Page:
I trained as a counsellor at Southampton University, qualifying in 2008. Soon after that I helped to set up and run a counselling and therapy centre in Portsmouth, and since then I’ve been in private practice, seeing individuals from age 14 upwards.

I trained in ‘integrative counselling’; this gave me a range of tools and methods to help me work with different problems and different people – after all, no one person and no one problem are exactly alike! Part of the process is getting to know you as an individual and learning how best to help.

How I work

I sometimes think that the counselling process is like gradually unknotting a tangled ball of wool, or perhaps gently peeling layers from an onion; you start off with a big mass of stuff that looks complicated and possibly painful to deal with, but gradually with patience and perseverance, you begin to get somewhere. And yes, that sometimes means tears, frustration or puzzlement. It’s not always easy, but then meaningful change is rarely straightforward.

So how does it work? Well, when you first come for counselling, let’s say with a stress or anxiety-related problem, you might expect us just to talk about that particular issue – why do you feel stressed? What causes it? When did it start? And we will of course talk about those questions! But we might also explore other areas of your life which at first glance seem unconnected – what does family background have to do with anxiety? Or why am I asking about your sense of resilience? Or how your relationships work out? Or how you spend your spare time?

Often, the issues and problems we bring to counselling are influenced and affected by other events or experiences in our lives, both past and present; by delving into these other aspects of your life, we can sometimes spot ‘patterns’ and common themes – these can offer a deeper understanding of who you are, how you’ve reached the point you’re at, and then ‘the bigger picture’ of how best to move forward.

My background

Kilmichael Glen, Argyll

I grew up in a small town in Scotland, spending a lot of time in the outdoors. I did well at school but was bullied, which made it difficult for me to feel I fitted in with girls my age. A bit later, I fell in with a rebellious crowd and got involved in things which, in hindsight, weren’t very wise choices!

My father died when I was 13 after a long illness, and part of my troubles at the time was as a result of not knowing how to handle my feelings about that. Then, when I was 17, I was badly injured in a road accident, which stopped me in my tracks for a while, but which also led – in part – to me becoming a counsellor.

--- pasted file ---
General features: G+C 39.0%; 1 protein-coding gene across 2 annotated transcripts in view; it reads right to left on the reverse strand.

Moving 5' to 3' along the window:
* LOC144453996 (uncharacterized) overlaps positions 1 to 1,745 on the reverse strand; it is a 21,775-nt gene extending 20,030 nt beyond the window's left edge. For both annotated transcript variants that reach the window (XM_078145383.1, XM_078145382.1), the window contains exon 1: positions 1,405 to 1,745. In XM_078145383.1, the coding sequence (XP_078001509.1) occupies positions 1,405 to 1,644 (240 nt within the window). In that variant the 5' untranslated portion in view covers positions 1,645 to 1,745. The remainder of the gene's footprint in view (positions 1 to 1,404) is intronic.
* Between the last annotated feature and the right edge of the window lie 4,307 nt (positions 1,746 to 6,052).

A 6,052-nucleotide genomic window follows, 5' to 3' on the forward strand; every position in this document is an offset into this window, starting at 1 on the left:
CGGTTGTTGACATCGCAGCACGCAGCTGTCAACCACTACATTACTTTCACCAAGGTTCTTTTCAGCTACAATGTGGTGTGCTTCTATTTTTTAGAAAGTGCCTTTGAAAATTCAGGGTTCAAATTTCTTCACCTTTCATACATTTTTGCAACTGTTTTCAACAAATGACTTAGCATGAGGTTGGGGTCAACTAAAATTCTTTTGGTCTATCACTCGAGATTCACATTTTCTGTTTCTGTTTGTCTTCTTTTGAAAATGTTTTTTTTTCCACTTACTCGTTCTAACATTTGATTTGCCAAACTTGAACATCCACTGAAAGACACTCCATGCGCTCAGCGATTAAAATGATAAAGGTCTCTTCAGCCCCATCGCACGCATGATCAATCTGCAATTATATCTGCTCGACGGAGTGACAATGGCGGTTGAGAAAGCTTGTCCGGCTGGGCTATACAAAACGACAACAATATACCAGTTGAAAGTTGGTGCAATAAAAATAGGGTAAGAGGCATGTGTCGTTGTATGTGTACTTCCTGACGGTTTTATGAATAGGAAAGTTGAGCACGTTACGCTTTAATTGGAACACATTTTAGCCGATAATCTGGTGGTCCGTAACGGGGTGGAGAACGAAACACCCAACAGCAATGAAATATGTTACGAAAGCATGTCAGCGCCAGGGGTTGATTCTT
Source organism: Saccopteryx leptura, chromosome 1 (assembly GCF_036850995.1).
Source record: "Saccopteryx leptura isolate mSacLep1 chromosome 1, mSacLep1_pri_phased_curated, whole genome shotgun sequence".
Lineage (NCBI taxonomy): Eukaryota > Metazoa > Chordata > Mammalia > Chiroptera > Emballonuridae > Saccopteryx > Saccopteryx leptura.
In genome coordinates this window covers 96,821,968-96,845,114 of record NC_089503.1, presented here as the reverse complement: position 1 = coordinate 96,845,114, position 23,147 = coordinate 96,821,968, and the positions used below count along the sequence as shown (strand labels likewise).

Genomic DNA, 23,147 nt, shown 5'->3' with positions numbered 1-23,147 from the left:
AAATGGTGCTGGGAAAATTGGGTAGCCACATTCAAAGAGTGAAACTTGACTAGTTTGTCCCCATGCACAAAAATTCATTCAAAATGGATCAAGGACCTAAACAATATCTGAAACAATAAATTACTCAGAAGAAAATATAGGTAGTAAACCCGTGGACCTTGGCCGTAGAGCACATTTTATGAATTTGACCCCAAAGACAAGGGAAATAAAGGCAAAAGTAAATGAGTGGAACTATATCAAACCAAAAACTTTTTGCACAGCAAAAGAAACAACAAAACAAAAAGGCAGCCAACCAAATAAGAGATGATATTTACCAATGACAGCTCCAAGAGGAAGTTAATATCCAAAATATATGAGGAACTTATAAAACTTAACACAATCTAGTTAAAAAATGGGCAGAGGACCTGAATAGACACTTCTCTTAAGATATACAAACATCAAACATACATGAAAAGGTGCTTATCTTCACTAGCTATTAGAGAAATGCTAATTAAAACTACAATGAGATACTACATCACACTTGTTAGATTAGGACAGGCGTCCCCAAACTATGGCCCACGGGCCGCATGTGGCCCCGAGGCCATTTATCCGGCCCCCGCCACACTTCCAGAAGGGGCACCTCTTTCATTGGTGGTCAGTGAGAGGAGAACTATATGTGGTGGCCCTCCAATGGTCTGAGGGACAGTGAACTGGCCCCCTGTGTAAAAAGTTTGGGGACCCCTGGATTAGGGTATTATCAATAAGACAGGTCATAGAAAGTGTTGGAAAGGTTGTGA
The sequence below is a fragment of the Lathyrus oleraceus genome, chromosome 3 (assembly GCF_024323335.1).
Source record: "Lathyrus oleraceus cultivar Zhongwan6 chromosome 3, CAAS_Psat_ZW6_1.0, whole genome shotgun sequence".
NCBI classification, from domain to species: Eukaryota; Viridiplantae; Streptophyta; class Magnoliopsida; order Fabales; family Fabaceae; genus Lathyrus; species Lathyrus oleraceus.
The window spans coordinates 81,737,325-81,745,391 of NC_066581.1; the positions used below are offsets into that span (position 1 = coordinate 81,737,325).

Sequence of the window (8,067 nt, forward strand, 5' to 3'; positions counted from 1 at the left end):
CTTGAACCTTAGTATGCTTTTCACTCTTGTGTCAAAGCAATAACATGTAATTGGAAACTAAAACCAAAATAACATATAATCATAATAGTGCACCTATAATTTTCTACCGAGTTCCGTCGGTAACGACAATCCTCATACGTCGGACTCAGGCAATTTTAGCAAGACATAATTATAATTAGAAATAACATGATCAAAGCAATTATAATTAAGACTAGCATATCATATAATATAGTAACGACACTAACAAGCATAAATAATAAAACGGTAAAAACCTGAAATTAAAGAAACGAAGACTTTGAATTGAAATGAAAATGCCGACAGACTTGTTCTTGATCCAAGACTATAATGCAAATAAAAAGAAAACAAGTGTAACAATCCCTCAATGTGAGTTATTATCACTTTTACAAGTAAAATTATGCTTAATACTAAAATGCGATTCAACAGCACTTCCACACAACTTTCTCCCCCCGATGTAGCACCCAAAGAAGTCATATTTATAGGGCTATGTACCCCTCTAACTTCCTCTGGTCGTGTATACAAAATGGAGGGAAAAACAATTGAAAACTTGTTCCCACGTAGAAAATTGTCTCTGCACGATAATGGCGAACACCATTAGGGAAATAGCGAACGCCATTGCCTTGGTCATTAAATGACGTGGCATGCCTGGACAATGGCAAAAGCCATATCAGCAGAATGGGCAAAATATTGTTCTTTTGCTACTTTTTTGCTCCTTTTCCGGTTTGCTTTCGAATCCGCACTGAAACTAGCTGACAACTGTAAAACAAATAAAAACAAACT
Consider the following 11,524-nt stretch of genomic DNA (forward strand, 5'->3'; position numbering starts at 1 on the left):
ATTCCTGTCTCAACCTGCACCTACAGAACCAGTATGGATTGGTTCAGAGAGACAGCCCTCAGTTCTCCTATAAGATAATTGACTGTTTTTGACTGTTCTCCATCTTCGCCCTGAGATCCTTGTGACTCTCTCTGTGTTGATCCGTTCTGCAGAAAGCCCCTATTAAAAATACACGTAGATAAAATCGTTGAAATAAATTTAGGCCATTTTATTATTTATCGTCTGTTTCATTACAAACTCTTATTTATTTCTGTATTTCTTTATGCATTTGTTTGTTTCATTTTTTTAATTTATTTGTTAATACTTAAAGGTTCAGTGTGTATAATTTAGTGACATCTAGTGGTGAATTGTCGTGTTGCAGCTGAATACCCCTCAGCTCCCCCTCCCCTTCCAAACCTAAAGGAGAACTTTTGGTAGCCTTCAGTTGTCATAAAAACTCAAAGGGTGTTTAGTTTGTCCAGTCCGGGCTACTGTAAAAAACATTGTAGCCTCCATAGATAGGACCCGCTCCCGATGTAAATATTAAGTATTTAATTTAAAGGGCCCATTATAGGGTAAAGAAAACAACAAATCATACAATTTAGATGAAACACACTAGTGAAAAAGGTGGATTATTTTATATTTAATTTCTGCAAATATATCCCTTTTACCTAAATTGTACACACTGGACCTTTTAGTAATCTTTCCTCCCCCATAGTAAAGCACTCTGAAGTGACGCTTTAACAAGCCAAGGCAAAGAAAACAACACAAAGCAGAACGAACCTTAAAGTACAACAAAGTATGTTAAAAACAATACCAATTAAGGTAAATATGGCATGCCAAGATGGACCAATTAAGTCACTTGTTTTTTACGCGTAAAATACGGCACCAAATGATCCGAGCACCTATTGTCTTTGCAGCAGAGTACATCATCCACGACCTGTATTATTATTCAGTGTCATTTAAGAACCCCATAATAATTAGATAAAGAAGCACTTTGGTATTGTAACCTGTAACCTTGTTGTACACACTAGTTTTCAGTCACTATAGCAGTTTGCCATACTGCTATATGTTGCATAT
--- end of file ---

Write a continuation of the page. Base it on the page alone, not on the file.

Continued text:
In my early-20s, I went to university and studied for a degree in history and social anthropology. I learned a huge amount about understanding and respecting other peoples’ ways of doing things, other ways of looking at the world and other belief systems. This helps me to this day in the work I do.

Libby Webber, on location in 1994

I didn’t go straight into therapy work though; before training as a counsellor, I was a radio and television producer, working mostly for the BBC in their documentary departments. I loved listening to the stories people would share with me, often for the first time.

Sometimes the stories were joyful ones and other times they were tales of great hardship and struggle. Often I was struck by the capacity of human beings to persevere in the toughest of times and to come out the other side.

It was a privilege to be trusted with a glimpse into their lives, to gain an understanding of how they came to be the person they are.

A change of direction

Gradually though I came to realise that a short radio or television interview was not always the most appropriate forum for someone to speak openly about the difficulties or experiences they’d had in their lives; they were ‘stuck’ and I had nothing to give them other than a few minutes of my time before saying goodbye. I decided to retrain as a counsellor alongside my production work so that I could help people resolve those problems that, in some cases, they’d been living with for years.

A series of life events and life-changing decisions brought me to Portsmouth, and my desire to help people make constructive and positive changes in their lives through change-focused counselling was born.

Contact me

If you’d like help with a problem or difficulty in your life, or you’re searching for a renewed sense of meaning or fulfilment, please drop me a line or give me a call. You can email me via this contact page, where you’ll also find my contact number.